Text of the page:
How I Can Save You From Joint Replacement Surgery?

by Dr Brad Abramhamson

The man who came to see me wasn’t old, but he moved as though he were.

He had a long history of contact sports and was a good athlete, a strong athlete, serious about the sports he’d played — a man who practiced hard and practiced well. He’s a salesman now and enjoys hunting and fishing and playing golf.

For a full year prior to my meeting him, he’d awakened each morning with knees sore and achy — nothing seriously painful, and yet definitely noticeable and definitely a daily occurrence. The pain, however, was mild enough for him to ignore — or, at any rate, to ignore for approximately 12 months. Then both his knees began to feel unstable. Shortly after that, his hips and shoulders began to ache as well. Soon he found himself having difficulty with the heavy lifting that hunting requires.

It was then and only then that he made the decision to seek medical treatment, which is when I made his acquaintance.

The truth is that it’s distressingly common for people to do precisely what this gentleman did: ignore the early aches and pains until they become too painful to ignore.

Why is this so common?

I’ve asked myself this question many, many times.

Perhaps it’s apathy. Perhaps it’s not wanting to take the time out of a busy schedule. Perhaps it’s fear — fear of what the doctor may find and recommend. Perhaps it’s a cross-combination of some or all of these.

It is also understandable. Nobody wants to be unwell.

It’s more common among men than women.

But a grave and tragic thing can and often does happen when people ignore their early aches and pains. And this grave, tragic thing is made all the more tragic by the fact that because the person waited, his or her treatment options grow drastically more limited.

The scientific data is absolutely clear on this point: people who address aches and pains early will go on to lead far healthier and more normal lives than those who ignore their early pain.

It turned out that the man I’ve just described had arthritis in both knees and severe arthritis in both hips. Had he not ignored the pain, had he not toughed it out for as long as he did, I’d have been able to rescue his shoulder — his rotator cuff tendons — his hips and his knees. But because he waited so long, his hips will both need replacement by age 40, and he’ll likely need knee replacements too.

Please compare that to a different patient who came to see me — a man a little older than the first, who taught martial arts several times a week and participated in dog trials on the weekends.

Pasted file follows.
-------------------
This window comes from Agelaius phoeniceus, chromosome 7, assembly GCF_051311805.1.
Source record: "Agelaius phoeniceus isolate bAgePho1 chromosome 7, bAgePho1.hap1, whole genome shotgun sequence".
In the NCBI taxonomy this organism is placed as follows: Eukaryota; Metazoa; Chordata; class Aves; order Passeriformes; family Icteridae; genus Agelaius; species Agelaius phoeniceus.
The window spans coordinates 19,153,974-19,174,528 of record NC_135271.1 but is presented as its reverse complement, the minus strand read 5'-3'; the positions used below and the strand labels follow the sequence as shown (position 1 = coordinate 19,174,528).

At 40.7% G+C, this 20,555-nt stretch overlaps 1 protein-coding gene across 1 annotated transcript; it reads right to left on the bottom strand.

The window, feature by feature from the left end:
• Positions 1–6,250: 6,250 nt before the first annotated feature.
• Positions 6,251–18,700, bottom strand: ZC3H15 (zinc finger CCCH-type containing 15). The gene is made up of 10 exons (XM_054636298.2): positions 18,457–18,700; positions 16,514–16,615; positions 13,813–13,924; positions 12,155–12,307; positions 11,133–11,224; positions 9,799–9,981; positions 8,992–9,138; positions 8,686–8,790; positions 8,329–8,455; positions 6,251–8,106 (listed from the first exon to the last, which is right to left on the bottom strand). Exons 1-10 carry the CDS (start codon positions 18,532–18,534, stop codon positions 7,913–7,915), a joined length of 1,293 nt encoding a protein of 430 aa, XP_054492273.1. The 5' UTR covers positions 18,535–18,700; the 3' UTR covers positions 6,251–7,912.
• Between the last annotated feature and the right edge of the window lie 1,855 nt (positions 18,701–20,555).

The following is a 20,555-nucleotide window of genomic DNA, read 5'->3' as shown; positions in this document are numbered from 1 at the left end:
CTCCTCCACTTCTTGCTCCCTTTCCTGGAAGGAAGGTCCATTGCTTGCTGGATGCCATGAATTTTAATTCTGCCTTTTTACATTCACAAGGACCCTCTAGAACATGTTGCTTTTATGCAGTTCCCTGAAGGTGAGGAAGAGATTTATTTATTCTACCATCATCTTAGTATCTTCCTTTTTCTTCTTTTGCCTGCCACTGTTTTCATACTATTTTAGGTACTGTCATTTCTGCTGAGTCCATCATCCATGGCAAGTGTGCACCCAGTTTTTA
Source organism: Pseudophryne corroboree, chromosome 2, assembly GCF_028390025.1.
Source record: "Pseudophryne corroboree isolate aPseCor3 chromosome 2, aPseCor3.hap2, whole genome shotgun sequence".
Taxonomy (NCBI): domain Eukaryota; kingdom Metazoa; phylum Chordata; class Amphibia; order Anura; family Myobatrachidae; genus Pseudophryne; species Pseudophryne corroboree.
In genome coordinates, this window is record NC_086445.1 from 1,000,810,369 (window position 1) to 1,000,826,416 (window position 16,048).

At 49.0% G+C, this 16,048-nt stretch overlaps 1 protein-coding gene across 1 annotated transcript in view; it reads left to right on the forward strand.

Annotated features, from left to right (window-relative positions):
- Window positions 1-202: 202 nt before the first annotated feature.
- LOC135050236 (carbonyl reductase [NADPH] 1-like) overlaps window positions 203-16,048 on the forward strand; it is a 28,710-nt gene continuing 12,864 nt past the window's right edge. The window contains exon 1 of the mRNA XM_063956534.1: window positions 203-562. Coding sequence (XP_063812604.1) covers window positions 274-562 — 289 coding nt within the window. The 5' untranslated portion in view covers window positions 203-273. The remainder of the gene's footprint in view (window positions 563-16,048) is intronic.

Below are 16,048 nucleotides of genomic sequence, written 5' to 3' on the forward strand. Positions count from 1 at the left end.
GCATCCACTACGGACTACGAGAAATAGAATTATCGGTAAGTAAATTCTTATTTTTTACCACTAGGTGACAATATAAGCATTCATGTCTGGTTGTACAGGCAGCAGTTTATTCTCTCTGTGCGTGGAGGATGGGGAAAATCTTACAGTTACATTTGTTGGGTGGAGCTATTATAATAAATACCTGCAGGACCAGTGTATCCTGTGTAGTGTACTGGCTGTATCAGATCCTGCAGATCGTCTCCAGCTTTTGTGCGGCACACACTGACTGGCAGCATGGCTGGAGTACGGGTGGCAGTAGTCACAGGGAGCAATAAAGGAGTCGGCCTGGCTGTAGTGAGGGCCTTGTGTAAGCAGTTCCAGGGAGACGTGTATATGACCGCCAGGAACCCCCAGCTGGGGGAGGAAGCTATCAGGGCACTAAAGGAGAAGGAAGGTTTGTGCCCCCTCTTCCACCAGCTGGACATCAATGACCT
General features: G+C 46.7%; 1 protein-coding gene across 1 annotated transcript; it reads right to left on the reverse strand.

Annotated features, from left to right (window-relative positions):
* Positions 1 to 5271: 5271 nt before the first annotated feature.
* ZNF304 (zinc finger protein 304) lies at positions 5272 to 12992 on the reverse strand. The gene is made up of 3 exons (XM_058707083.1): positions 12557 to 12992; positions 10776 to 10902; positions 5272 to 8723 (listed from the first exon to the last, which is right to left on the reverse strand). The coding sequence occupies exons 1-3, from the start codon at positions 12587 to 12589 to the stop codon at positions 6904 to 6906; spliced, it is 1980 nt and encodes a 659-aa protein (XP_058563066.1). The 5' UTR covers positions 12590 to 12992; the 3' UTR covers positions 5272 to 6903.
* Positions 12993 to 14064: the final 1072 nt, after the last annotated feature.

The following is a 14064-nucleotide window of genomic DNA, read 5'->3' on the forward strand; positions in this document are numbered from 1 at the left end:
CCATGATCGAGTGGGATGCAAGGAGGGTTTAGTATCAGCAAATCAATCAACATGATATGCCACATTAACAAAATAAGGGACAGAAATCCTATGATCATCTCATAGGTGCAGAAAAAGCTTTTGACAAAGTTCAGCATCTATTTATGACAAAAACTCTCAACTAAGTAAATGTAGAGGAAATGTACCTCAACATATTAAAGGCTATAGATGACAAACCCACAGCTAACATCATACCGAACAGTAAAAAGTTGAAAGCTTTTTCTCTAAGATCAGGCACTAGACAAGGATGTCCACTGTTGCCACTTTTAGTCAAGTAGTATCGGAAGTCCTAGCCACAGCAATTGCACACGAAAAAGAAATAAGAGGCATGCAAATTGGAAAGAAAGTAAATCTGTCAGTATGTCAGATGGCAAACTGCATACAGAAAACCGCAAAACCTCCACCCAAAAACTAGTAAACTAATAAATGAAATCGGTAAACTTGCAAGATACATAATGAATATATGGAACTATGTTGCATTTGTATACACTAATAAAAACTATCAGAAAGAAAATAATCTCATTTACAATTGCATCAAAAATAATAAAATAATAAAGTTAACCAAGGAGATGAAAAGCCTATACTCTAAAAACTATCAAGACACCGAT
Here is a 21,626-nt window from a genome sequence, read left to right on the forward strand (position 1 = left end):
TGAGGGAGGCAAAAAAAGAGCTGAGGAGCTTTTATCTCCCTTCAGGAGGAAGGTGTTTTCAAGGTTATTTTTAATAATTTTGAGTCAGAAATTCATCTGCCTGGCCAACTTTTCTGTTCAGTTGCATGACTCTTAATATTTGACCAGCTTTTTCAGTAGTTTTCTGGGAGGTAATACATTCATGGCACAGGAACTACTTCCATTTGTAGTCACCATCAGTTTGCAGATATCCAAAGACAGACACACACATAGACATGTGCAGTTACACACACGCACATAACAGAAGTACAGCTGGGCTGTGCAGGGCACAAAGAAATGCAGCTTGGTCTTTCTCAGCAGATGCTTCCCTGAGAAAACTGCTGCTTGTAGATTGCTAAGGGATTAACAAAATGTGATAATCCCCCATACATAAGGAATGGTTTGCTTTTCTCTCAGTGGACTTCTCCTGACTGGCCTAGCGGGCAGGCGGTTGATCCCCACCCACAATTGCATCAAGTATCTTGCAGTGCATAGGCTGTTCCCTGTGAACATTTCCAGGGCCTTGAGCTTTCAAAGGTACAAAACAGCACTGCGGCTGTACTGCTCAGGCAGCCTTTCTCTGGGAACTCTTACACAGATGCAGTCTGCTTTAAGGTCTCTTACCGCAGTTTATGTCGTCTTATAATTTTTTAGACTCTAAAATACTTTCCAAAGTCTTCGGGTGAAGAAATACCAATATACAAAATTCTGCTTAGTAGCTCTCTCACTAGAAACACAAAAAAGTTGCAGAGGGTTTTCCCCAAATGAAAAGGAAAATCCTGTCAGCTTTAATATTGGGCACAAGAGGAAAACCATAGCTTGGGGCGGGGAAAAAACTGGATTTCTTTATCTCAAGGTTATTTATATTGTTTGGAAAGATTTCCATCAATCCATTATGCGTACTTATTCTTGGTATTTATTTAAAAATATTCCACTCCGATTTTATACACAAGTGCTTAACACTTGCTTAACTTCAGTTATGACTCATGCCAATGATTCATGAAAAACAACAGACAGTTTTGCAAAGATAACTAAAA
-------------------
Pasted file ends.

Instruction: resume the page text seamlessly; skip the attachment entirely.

This man didn’t ignore for very long the stiffness and swelling he began feeling in both his knees, nor did he ignore the moderate pain he felt during his rigorous physical activities. He came to see me comparatively early, and he was very pleasantly surprised to learn that he had other treatment options besides cortisone injections and knee replacement surgery. Most people are surprised to learn this, and if there’s one thing I’d like for readers to know it’s this: there are effective state-of-the-art treatment options — options that use and rely entirely upon organic matter, not just artificial parts and replacements. I know that these treatments are effective because I routinely administer them, and the results are often nothing short of astounding.

In assessing this second patient’s X-Rays and his general health, I found him to be a good candidate for so-called stem-cell therapy (“so-called,” I say, because the term “stem-cells” is a misnomer). Within a week, he had his bone-marrow-stem-cell procedure done, and was thrilled to be able to walk out of my office and drive himself home that same morning. Six weeks post-procedure, the man was able to walk completely pain-free, and by three months, he reported to me that he was back to “100 percent” and doing his full schedule of martial arts and weekend dog trials. A year later, he needed no further treatment at all, saying to me that he still felt 100 percent.

It seems almost absurdly simple, doesn’t it?

And yet the fact of the matter is that I could give you countless examples of this precise outcome — experiences I’ve witnessed firsthand in my twenty-two years of practicing sports medicine.

The upshot of it all: I urge you not to ignore your early aches and pains. Come in for a consultation, an assessment. I can guarantee you that you’ll be glad you did not ignore your early aches and pains. How can I be so sure? Because your treatment options will be far better, and your odds far greater that you’ll be restored to full health.

Best Regards, Dr. A

Integrative Sports Medicine 




Phone: 970-825-6825